Positives of Smith:
- Twice as big (=twice the students, endowment, and course offerings)
- I liked Northampton. Not a big scary city, but still interesting and full of character.
- no P.E. requirement
- more to do on campus
- better dorms
- more famous people went there --- I think their alumni network is stronger

Positives of Bryn Mawr:
- Much stronger school wide spirit and community. Less Cliquey.
- Stronger traditions. Dar Williams is popular!!
- I sorta have the impression that the classes are more challenging, but who knows?
- easier access to a city/airport
- easier to take take classes off campus
- better food

Honestly, I think I'm leaning towards Smith, just because its positives are more important. Martin is really pushing Bryn Mawr, since he's admittedly biased towards Philly schools (he went to UPenn). On the other hand, Veronica did a coin toss which Smith won 10 out of the 11 flips. That's pretty overwhelming. We even switched half way through which side is Smith and BMC to adjust for any coin bias. Veronica says that I will choose Smith. Hehe. I probably will, but I'll wait to see if any major change in opinion happens.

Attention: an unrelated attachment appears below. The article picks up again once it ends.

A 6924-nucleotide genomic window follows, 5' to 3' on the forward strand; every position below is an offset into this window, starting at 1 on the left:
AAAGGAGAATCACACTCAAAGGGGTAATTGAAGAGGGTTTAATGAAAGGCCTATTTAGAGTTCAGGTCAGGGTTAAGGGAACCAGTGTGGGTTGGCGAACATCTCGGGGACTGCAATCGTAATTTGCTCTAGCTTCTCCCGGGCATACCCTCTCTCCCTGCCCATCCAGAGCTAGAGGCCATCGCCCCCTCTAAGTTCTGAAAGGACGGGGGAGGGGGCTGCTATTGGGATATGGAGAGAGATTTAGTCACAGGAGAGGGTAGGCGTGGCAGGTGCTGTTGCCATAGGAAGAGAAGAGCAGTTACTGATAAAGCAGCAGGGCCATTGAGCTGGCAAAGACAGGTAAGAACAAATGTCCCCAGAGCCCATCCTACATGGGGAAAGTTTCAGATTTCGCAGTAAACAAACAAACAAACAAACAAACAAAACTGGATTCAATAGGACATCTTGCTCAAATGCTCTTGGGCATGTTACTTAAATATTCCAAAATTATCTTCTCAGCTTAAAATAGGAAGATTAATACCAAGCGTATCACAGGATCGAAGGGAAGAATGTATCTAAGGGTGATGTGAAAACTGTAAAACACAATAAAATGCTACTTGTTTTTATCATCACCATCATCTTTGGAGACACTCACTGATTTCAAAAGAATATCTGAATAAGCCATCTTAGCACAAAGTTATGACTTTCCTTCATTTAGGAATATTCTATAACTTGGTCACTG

Tribute of the Day: Avril's analogy of college admissions as a mosaic. Read her entry about it, if you haven't already.

Apr. 7th, 2007

Spring Break

- I got into Berkeley (a semester late) and Whitman (a semester late). Huh.

- I went to a Seder at Izzi's house last Monday with Avril, Evan C., and Erik. It was actually fun/interesting. I have to do a report for World Religions on a religious ceremony, so I took notes during the seder for it. We then had dinner and spent the rest of the time gossiping. hehe.

- I took a film noir class for interterm. We saw:
1) The Cabinet of Dr. Caligari: A silent German film. It was ok.
2) The Maltese Falcon: too confusing to be interesting.
3) Double Indemnity: Really good.
4) Sunset Boulevard: Also really good.
5) Woman in the Window: probably my favorite because we saw it in the Palo Alto theater.
6) Brick: a neo-noir film. Recent. Complicated.
7) Touch of evil: not a very good movie.
8) LA Confidential: pretty good, but too complicated.

- My Birthday was thursaday. I got a lot of cake, because both Michelle H. and my family got one. They were both really good.

-Ver and I then went to the Uc Berkeley library before seeing "Volver." It was a good movie. Penelope Cruz's lip-synching was embarrasingly bad, however. It had surprises in it, which was good.